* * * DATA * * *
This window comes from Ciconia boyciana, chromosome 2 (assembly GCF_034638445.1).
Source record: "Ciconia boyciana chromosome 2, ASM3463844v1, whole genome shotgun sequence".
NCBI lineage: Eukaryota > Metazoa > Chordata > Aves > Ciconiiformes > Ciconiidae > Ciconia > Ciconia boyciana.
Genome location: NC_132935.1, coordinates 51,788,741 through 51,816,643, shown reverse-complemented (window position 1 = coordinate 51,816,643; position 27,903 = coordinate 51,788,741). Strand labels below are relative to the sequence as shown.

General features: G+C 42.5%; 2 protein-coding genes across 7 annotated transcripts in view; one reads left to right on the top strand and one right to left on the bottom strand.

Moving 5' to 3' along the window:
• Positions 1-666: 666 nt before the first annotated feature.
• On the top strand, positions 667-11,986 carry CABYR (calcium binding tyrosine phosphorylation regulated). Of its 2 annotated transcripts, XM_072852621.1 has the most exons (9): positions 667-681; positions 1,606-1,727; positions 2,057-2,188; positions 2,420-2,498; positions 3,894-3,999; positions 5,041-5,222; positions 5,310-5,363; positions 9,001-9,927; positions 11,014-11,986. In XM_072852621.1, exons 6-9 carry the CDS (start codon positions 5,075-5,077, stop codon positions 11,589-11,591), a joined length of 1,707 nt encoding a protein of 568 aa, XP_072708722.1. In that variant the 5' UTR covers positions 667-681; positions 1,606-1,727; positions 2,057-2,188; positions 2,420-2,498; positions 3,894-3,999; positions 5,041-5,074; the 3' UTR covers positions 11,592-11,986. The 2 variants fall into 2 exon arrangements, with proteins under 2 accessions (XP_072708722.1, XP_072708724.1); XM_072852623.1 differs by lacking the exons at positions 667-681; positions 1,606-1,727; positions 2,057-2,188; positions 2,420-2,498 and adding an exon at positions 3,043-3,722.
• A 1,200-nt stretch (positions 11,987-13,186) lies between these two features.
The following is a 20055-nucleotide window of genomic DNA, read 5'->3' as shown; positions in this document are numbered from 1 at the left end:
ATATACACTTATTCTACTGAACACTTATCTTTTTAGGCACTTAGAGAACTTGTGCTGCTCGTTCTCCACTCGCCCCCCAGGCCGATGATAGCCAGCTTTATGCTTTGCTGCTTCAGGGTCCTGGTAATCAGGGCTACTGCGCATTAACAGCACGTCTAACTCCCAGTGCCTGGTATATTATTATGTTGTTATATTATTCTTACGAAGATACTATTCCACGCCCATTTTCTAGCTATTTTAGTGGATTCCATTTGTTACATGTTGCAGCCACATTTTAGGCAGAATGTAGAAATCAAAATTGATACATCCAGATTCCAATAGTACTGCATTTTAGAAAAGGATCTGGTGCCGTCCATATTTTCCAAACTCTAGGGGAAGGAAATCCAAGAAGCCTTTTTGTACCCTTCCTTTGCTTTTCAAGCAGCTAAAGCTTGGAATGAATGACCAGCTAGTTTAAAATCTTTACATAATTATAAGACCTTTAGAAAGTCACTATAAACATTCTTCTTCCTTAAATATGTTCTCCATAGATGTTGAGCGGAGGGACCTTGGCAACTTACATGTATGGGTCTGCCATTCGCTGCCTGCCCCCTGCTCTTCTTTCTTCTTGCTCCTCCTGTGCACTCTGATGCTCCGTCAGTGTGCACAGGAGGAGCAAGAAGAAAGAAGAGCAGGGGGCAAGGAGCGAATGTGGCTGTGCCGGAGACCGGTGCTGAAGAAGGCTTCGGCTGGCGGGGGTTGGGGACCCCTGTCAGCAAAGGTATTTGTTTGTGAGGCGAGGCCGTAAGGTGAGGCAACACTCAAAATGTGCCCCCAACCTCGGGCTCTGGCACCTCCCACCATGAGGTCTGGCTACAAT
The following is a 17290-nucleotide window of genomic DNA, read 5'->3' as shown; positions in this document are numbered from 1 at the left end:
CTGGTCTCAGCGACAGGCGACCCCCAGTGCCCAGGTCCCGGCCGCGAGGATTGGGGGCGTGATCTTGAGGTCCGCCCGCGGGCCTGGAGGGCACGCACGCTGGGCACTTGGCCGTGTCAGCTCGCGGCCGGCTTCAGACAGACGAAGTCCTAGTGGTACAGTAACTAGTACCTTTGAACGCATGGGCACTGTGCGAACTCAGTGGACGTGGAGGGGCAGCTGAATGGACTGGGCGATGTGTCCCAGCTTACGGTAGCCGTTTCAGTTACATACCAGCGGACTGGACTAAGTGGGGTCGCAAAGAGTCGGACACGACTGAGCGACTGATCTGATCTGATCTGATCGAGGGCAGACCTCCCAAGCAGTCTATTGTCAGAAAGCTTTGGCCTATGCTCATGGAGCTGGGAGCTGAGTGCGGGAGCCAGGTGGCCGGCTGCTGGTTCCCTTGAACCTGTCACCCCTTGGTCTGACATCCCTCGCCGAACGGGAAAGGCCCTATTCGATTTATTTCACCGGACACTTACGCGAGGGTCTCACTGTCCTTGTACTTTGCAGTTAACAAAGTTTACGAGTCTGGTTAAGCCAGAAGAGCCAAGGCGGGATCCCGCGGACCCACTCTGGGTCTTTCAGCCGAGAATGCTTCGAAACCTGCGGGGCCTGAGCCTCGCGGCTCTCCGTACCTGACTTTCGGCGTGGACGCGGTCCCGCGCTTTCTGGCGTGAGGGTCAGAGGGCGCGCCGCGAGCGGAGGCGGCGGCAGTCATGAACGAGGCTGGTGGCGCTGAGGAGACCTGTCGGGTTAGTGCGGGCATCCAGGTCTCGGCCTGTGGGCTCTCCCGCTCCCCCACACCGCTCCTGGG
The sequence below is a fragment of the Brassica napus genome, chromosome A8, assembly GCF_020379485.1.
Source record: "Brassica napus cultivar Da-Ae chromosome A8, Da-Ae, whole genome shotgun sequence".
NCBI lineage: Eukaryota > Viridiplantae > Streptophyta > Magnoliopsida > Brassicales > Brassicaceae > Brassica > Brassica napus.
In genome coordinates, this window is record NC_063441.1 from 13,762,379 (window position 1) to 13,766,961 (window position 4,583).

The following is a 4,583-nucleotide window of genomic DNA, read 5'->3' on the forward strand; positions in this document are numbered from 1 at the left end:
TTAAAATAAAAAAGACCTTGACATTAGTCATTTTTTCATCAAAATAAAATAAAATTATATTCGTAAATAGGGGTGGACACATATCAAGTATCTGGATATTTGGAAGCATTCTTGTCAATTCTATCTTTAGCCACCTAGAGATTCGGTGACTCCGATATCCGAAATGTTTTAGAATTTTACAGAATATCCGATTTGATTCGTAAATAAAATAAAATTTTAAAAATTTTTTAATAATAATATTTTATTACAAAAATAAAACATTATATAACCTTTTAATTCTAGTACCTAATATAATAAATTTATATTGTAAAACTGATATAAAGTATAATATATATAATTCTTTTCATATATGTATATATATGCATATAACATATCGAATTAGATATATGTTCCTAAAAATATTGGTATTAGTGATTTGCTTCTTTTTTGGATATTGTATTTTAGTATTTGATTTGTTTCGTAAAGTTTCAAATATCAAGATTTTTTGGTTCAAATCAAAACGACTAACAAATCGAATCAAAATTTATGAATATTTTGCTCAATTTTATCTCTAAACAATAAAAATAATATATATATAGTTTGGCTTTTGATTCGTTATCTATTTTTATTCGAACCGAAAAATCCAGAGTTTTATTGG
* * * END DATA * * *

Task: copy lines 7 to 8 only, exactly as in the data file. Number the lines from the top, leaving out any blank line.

• Positions 1-666: 666 nt before the first annotated feature.
• On the top strand, positions 667-11,986 carry CABYR (calcium binding tyrosine phosphorylation regulated). Of its 2 annotated transcripts, XM_072852621.1 has the most exons (9): positions 667-681; positions 1,606-1,727; positions 2,057-2,188; positions 2,420-2,498; positions 3,894-3,999; positions 5,041-5,222; positions 5,310-5,363; positions 9,001-9,927; positions 11,014-11,986. In XM_072852621.1, exons 6-9 carry the CDS (start codon positions 5,075-5,077, stop codon positions 11,589-11,591), a joined length of 1,707 nt encoding a protein of 568 aa, XP_072708722.1. In that variant the 5' UTR covers positions 667-681; positions 1,606-1,727; positions 2,057-2,188; positions 2,420-2,498; positions 3,894-3,999; positions 5,041-5,074; the 3' UTR covers positions 11,592-11,986. The 2 variants fall into 2 exon arrangements, with proteins under 2 accessions (XP_072708722.1, XP_072708724.1); XM_072852623.1 differs by lacking the exons at positions 667-681; positions 1,606-1,727; positions 2,057-2,188; positions 2,420-2,498 and adding an exon at positions 3,043-3,722.